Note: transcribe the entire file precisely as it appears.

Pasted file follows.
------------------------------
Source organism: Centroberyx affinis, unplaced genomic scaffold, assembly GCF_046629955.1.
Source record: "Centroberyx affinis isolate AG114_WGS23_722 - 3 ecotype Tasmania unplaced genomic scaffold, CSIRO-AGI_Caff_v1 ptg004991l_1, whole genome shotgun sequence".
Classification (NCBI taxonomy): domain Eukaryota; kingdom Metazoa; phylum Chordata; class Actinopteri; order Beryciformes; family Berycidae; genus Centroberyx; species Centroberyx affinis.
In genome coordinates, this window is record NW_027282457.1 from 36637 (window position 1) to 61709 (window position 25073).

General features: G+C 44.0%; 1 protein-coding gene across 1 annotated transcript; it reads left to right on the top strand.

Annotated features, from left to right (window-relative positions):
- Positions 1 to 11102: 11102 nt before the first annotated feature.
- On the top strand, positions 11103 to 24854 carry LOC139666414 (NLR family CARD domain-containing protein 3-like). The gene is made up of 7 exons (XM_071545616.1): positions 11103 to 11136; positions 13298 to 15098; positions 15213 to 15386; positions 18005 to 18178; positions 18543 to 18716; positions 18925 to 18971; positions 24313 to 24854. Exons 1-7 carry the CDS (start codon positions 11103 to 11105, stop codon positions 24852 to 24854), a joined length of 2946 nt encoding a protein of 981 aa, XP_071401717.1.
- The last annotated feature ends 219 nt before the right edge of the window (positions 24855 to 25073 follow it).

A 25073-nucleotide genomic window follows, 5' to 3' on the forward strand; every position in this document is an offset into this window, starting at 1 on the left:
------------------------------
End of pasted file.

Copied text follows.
Source organism: Centroberyx affinis, unplaced genomic scaffold, assembly GCF_046629955.1.
Source record: "Centroberyx affinis isolate AG114_WGS23_722 - 3 ecotype Tasmania unplaced genomic scaffold, CSIRO-AGI_Caff_v1 ptg004991l_1, whole genome shotgun sequence".
Classification (NCBI taxonomy): domain Eukaryota; kingdom Metazoa; phylum Chordata; class Actinopteri; order Beryciformes; family Berycidae; genus Centroberyx; species Centroberyx affinis.
In genome coordinates, this window is record NW_027282457.1 from 36637 (window position 1) to 61709 (window position 25073).

General features: G+C 44.0%; 1 protein-coding gene across 1 annotated transcript; it reads left to right on the top strand.

Annotated features, from left to right (window-relative positions):
- Positions 1 to 11102: 11102 nt before the first annotated feature.
- On the top strand, positions 11103 to 24854 carry LOC139666414 (NLR family CARD domain-containing protein 3-like). The gene is made up of 7 exons (XM_071545616.1): positions 11103 to 11136; positions 13298 to 15098; positions 15213 to 15386; positions 18005 to 18178; positions 18543 to 18716; positions 18925 to 18971; positions 24313 to 24854. Exons 1-7 carry the CDS (start codon positions 11103 to 11105, stop codon positions 24852 to 24854), a joined length of 2946 nt encoding a protein of 981 aa, XP_071401717.1.
- The last annotated feature ends 219 nt before the right edge of the window (positions 24855 to 25073 follow it).

A 25073-nucleotide genomic window follows, 5' to 3' on the forward strand; every position in this document is an offset into this window, starting at 1 on the left: